Paul, who either himself or his students wrote half of the books in the New Testament, was widely quoted by non-Biblical writers – authors such as Clement (95AD), Polycarp, Papias,  Irenaeus, and many others. From a non-Biblical basis, Paul and his writings were perhaps the most quoted by 1st and 2nd-century scholars/writers.[3]

Additionally, several writers from the late first and early second century have written accounts that validate the Gospels, scholars such as – Irenaeus, Eusebius, and Polycarp.

Polycarp, in particular, is important. He was a student of the Apostle John, and much of his writing emanates from his time with John. In many of his writings, he frequently refers to several books in the New Testament.[4]

The Polycarp writings are most important because we have a scholarly writer who had a close relationship with a first-hand eyewitness to Jesus and his life, the Apostle John. For me, this was an important and exciting revelation. In Polycarp, we have a person who spent a good deal of time with a direct eyewitness to Jesus and his ministry – a fantastic gift for us in the 21st century.

While little known amongst the general populace, Polycarp is well-known by Biblical scholars and frequently cited in articles.

Another clue in the authenticity of the Jesus story comes from a Roman historian and Senator, Tacitus. In 116 AD, in his final book called Annuals,  he confirms that Jesus was crucified and writes about early Christians in Rome.[5]

Tacitus is important because a non-Christian confirms the event. Many scholars have confirmed this writing to be authentic, and it is one of the earliest non-Christian accounts of the crucifixion and persecution of Christians.

Further proof is the cities mentioned in the Gospels existed precisely as mentioned, as did the buildings mentioned. Furthermore, the customs written about in the Gospels are also accurate. Particularly the traditions surrounding the Passover dinner that was Jesus’ last supper, including the details of the supper’s preparation.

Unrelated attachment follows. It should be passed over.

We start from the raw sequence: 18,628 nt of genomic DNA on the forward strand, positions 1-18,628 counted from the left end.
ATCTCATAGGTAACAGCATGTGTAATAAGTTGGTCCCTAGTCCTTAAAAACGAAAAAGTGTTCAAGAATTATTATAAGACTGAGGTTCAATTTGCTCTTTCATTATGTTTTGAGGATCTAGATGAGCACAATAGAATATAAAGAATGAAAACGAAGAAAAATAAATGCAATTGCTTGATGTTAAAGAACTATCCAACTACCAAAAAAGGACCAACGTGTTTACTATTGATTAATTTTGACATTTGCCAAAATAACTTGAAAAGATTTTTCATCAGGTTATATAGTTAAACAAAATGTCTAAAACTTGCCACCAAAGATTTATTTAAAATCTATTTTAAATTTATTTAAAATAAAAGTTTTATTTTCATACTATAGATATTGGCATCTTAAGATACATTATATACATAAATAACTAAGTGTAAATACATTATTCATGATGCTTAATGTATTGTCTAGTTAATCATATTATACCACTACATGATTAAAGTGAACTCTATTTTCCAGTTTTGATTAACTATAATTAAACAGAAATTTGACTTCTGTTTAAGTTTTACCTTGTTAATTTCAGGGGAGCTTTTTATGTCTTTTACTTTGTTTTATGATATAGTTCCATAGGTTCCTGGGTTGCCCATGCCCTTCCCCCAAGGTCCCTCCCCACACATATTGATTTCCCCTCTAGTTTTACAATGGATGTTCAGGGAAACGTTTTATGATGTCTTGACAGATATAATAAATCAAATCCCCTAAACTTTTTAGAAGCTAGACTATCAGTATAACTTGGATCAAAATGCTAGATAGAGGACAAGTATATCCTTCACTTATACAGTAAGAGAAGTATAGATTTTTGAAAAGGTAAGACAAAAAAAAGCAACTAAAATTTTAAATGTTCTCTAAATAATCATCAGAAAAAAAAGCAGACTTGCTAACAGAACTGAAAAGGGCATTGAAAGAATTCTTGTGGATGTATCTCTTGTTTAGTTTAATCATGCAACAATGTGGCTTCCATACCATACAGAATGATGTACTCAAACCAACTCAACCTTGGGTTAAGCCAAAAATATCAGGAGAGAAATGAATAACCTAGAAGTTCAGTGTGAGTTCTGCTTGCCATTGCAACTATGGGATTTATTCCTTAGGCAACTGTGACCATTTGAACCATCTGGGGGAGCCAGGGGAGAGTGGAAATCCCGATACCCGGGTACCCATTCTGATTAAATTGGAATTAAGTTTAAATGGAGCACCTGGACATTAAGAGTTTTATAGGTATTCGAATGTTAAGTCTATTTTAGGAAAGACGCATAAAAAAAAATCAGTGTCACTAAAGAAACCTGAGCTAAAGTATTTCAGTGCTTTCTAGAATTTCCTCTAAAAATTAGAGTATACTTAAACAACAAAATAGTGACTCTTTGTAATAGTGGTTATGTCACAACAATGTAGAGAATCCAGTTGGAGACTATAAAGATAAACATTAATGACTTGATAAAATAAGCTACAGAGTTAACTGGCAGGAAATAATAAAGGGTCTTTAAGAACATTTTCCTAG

While we have proof of the existence of many of the characters and well-respected authors, the New Testament is also a remarkably “stable” document in its consistency. Despite centuries of revisions and translations, a literary critique of the New Testament has a ninety percent score on consistency. A very high score for a document that has been so frequently revised and translated.

Some will say, “How can a document that has been revised still be accurate?” Yet well over five thousand scraps of ancient documents have been discovered, which all support the words of the modern New Testament.

While there is much evidence of the accuracy of the New Testament and the four Gospels, they are not enough to fully convince an individual of the New Testament’s accuracy. An easier path exists. Spending time reading the Bible will create a stronger belief in the words of the Bible and the New Testament.

One way to do this is to read a chapter starting with the first chapter in Matthew each morning. Pray after the reading. But when you pray, wait for quiet to come into your mind. Repeat this daily. After a while, doubt will start to be replaced with assurance.

[1] Webb, Demer, Explore the Story, https://explorethestory.wordpress.com/2016/04/14/whats-up-with-those-500-witnesses/ , April 2016.

[2] Stewart, Don, The Amazing Historical Accuracy of the Bible-Question 12. https://www.blueletterbible.org/Comm/stewart_don/faq/historical-accuracy-of-the-bible/question12-gospels-historically-accurate.cfm

[3] Ibid

[4] Oakes, John, Is There Any Clear Evidence Paul Existed. https://evidenceforchristianity.org/is-there-any-historical-evidence-that-paul-was-a-real-person/, February 2nd,  2015.

[5] Policarpo (santo, vescovo di (2013-07-25). Polycarp’s Epistle to the Philippians and the Martyrdom of Polycarp: Introduction, Text, and Commentary. University Press. ISBN 978-0-19-922839-3.


[6] Tacitus, The Annals, book 15, chapter 44

Ask, and it will be given to you; seek, and you will find; knock, and it will be opened to you.

Matthew 7:7

In writing my new book, Gideon: God’s Mighty Man of Valor, I became intrigued with how continuously Gideon prayed and how connected he was with God. It wasn’t just how often Gideon prayed, also how he reacted after prayer. He had two behaviors that stood out after prayer. The first was Gideon stayed very alert in seeking how God answered him. The second was his immediate action after he received God’s answer.

In other words, Gideon didn’t just constantly pray. He watched and acted as well. As a result, Gideon built a robust partnership with God. The more he prayed, observed, and acted, the easier it became for him to understand God’s directions. Because of my observation of Gideon’s prayer life, I started to ask others about their prayer life.